The Claimant who was employed by the Defendant, Worldwide Steels Ltd, was working on a press machine and suffered a horrific injury when the machine press crushed his right hand causing an immediate amputation to his right index finger. Inspectors said that the guard failed to prevent access to moving parts.
Worldwide Steels Ltd was fined £26,800 by Norwich Magistrates Court in September 2012 and also ordered to pay £14,639 in costs after they were prosecuted by the Health and Safety Executive. They pleaded guilty to breaching the Health and Safety at Work Act 1974 and the Provision and Use of Work Equipment Regulations 1998. At the Hearing in September 2012, Health and Safety Executive inspector Joanne Williams said “[The Claimant] suffered a painful injury because the guarding on the press brake simply wasn’t fit for purpose.
“Accidents at work of this kind are all too common in the manufacturing industry, and the onus is on employers to ensure dangerous moving parts are adequately protected.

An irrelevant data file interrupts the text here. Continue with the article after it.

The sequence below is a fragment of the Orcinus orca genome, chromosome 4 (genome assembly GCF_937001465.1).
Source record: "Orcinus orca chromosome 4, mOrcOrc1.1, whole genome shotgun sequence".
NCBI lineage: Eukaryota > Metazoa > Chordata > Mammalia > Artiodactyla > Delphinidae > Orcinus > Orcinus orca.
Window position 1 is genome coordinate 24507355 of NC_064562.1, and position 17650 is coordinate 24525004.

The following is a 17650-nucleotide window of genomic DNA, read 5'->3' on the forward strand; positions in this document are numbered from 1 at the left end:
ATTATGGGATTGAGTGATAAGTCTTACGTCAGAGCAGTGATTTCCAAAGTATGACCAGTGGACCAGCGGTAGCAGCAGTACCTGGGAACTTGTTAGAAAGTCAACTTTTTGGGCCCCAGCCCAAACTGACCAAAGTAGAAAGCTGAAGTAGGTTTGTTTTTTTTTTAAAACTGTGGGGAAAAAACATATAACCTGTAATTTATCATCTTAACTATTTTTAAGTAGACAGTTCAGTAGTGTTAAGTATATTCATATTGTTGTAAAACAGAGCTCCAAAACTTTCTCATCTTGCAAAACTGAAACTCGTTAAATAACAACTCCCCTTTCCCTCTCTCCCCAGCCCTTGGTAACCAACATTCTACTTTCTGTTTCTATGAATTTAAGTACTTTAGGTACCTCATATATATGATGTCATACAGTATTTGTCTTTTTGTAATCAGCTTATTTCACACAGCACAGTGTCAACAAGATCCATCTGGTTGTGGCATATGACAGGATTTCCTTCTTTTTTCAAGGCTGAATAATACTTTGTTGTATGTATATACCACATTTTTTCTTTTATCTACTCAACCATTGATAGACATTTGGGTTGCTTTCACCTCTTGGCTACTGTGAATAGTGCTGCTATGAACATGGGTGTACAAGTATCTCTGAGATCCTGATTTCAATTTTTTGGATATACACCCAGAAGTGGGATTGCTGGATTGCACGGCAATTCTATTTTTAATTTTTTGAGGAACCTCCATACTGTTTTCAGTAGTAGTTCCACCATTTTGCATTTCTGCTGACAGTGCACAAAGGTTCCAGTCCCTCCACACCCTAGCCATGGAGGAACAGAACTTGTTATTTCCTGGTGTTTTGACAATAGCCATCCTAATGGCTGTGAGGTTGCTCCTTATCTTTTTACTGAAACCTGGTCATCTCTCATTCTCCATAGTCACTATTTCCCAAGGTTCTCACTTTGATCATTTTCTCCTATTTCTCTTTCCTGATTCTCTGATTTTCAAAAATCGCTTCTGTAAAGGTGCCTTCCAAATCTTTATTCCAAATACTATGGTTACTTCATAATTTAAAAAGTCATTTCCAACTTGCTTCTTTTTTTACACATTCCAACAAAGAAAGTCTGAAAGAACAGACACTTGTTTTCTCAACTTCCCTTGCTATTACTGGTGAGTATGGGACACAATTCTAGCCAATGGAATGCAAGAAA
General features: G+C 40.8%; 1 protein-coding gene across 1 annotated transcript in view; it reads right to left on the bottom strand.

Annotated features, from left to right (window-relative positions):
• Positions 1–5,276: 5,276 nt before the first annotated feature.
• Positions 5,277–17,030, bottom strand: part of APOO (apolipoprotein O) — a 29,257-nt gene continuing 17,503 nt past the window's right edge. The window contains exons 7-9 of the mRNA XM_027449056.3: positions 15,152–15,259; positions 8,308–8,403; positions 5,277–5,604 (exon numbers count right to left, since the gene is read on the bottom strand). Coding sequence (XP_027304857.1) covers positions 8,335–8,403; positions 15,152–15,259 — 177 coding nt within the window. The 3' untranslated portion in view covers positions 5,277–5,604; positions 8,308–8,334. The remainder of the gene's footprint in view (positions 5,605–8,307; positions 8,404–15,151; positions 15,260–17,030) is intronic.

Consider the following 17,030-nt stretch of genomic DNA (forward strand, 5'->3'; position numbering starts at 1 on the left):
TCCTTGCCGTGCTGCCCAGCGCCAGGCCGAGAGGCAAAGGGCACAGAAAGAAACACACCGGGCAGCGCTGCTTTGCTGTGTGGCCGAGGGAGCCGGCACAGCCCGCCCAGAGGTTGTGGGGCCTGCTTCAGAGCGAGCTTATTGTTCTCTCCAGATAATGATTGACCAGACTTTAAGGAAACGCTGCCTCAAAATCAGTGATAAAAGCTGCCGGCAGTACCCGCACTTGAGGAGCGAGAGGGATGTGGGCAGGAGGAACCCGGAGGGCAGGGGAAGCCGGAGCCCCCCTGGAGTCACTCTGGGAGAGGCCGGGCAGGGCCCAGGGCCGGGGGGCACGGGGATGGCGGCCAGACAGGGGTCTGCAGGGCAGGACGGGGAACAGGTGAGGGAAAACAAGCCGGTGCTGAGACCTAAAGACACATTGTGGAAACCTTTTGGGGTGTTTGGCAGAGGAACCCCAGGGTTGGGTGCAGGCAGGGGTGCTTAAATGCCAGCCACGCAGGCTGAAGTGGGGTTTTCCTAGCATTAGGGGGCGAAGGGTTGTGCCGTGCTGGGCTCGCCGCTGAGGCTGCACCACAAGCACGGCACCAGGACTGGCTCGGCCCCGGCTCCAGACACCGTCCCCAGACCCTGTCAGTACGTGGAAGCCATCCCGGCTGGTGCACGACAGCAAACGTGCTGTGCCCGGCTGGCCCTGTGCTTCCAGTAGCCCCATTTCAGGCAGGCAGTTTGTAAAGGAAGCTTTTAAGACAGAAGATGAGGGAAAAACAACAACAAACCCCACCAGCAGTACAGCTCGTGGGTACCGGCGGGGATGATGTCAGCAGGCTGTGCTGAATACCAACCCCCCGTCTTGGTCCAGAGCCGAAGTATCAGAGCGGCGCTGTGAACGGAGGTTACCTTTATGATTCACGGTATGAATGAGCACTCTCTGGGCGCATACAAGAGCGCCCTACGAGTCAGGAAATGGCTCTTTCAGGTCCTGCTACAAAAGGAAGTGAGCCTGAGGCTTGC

“Guards and safety systems are there for a reason, and companies have a legal duty of care to ensure they are up to scratch and working effectively at all times.”
The Claimant was unable to return back to work as a result of the accident and underwent several operations to his right hand. He had to adjust to using his left hand for tasks usually carried out with his right hand and received substantial care and assistance from his wife.
Eduardo Fontoura, a Trainee Solicitor at Levenes, said “it’s been a very hard and long road to recovery for my client. He suffered an injury that has changed his life forever and whilst the compensation that he has received will never change that, I hope that it will go some way to helping him to rebuild his life.
“This just highlights how important it is for employers to comply with the Regulations imposed by the law. The effects of not doing so can sometimes lead to devastating injuries such as the one suffered by my client”.